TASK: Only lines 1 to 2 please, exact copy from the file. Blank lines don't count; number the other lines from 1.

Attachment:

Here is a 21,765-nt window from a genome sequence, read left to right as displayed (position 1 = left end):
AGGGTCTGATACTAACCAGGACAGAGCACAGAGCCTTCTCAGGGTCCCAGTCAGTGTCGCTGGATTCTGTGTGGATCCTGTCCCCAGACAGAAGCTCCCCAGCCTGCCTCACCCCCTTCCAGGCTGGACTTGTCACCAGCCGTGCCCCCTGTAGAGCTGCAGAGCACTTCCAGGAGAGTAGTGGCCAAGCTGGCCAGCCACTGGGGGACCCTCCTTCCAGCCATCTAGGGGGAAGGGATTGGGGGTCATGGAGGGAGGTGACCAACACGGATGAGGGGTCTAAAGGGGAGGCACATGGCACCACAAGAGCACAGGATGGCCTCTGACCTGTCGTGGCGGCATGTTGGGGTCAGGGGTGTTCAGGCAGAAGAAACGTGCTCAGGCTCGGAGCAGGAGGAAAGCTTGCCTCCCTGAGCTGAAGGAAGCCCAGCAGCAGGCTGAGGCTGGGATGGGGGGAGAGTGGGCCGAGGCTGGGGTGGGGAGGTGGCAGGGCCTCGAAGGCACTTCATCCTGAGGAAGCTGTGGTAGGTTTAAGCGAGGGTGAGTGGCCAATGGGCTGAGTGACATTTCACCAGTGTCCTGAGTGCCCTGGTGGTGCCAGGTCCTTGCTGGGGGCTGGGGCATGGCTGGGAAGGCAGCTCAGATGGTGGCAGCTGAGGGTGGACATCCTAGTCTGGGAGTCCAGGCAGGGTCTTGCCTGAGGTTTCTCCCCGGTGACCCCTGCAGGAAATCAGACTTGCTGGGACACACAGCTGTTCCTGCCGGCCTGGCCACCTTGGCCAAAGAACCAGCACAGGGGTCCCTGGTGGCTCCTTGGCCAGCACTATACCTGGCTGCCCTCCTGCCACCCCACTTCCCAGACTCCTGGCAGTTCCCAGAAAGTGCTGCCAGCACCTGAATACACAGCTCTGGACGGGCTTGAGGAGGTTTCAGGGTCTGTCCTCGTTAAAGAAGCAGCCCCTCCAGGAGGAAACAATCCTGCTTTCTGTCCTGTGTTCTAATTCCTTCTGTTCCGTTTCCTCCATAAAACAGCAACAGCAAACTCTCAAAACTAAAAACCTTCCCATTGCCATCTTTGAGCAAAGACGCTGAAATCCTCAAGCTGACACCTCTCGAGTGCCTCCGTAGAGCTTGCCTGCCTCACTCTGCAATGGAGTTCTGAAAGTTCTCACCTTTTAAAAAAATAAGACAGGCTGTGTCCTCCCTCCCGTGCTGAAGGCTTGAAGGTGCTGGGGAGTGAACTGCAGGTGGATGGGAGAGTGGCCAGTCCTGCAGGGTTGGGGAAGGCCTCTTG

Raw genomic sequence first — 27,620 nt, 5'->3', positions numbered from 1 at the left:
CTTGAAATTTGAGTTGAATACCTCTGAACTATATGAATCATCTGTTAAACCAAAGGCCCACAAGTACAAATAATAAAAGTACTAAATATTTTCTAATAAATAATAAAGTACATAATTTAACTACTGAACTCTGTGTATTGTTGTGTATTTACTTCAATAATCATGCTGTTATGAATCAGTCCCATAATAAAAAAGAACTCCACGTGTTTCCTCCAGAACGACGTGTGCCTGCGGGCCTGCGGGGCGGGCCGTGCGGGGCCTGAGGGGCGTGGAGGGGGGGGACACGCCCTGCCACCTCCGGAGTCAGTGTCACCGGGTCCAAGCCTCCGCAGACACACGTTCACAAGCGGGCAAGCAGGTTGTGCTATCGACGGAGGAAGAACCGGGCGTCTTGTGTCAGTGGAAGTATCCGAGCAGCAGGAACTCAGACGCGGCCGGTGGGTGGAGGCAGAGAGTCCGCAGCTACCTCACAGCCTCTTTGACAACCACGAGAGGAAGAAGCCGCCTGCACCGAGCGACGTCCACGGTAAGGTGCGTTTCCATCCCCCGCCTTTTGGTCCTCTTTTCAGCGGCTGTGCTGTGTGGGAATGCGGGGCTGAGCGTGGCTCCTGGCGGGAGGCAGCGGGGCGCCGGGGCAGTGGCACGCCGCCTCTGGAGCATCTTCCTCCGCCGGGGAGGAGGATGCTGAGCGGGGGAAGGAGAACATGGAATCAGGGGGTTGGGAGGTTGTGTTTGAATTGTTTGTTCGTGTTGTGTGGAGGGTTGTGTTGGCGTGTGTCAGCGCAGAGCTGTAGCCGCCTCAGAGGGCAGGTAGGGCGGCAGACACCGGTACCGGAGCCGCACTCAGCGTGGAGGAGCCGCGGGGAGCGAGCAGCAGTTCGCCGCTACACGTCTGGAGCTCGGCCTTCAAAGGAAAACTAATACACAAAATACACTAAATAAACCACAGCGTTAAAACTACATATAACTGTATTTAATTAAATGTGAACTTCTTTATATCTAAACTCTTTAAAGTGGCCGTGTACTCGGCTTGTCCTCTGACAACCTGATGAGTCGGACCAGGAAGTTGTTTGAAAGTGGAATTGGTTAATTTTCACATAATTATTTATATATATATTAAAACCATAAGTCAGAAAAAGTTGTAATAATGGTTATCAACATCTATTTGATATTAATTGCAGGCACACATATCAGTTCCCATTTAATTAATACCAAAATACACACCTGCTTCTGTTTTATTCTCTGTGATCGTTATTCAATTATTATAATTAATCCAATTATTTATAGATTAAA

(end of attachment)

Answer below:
Here is a 21,765-nt window from a genome sequence, read left to right as displayed (position 1 = left end):
AGGGTCTGATACTAACCAGGACAGAGCACAGAGCCTTCTCAGGGTCCCAGTCAGTGTCGCTGGATTCTGTGTGGATCCTGTCCCCAGACAGAAGCTCCCCAGCCTGCCTCACCCCCTTCCAGGCTGGACTTGTCACCAGCCGTGCCCCCTGTAGAGCTGCAGAGCACTTCCAGGAGAGTAGTGGCCAAGCTGGCCAGCCACTGGGGGACCCTCCTTCCAGCCATCTAGGGGGAAGGGATTGGGGGTCATGGAGGGAGGTGACCAACACGGATGAGGGGTCTAAAGGGGAGGCACATGGCACCACAAGAGCACAGGATGGCCTCTGACCTGTCGTGGCGGCATGTTGGGGTCAGGGGTGTTCAGGCAGAAGAAACGTGCTCAGGCTCGGAGCAGGAGGAAAGCTTGCCTCCCTGAGCTGAAGGAAGCCCAGCAGCAGGCTGAGGCTGGGATGGGGGGAGAGTGGGCCGAGGCTGGGGTGGGGAGGTGGCAGGGCCTCGAAGGCACTTCATCCTGAGGAAGCTGTGGTAGGTTTAAGCGAGGGTGAGTGGCCAATGGGCTGAGTGACATTTCACCAGTGTCCTGAGTGCCCTGGTGGTGCCAGGTCCTTGCTGGGGGCTGGGGCATGGCTGGGAAGGCAGCTCAGATGGTGGCAGCTGAGGGTGGACATCCTAGTCTGGGAGTCCAGGCAGGGTCTTGCCTGAGGTTTCTCCCCGGTGACCCCTGCAGGAAATCAGACTTGCTGGGACACACAGCTGTTCCTGCCGGCCTGGCCACCTTGGCCAAAGAACCAGCACAGGGGTCCCTGGTGGCTCCTTGGCCAGCACTATACCTGGCTGCCCTCCTGCCACCCCACTTCCCAGACTCCTGGCAGTTCCCAGAAAGTGCTGCCAGCACCTGAATACACAGCTCTGGACGGGCTTGAGGAGGTTTCAGGGTCTGTCCTCGTTAAAGAAGCAGCCCCTCCAGGAGGAAACAATCCTGCTTTCTGTCCTGTGTTCTAATTCCTTCTGTTCCGTTTCCTCCATAAAACAGCAACAGCAAACTCTCAAAACTAAAAACCTTCCCATTGCCATCTTTGAGCAAAGACGCTGAAATCCTCAAGCTGACACCTCTCGAGTGCCTCCGTAGAGCTTGCCTGCCTCACTCTGCAATGGAGTTCTGAAAGTTCTCACCTTTTAAAAAAATAAGACAGGCTGTGTCCTCCCTCCCGTGCTGAAGGCTTGAAGGTGCTGGGGAGTGAACTGCAGGTGGATGGGAGAGTGGCCAGTCCTGCAGGGTTGGGGAAGGCCTCTTG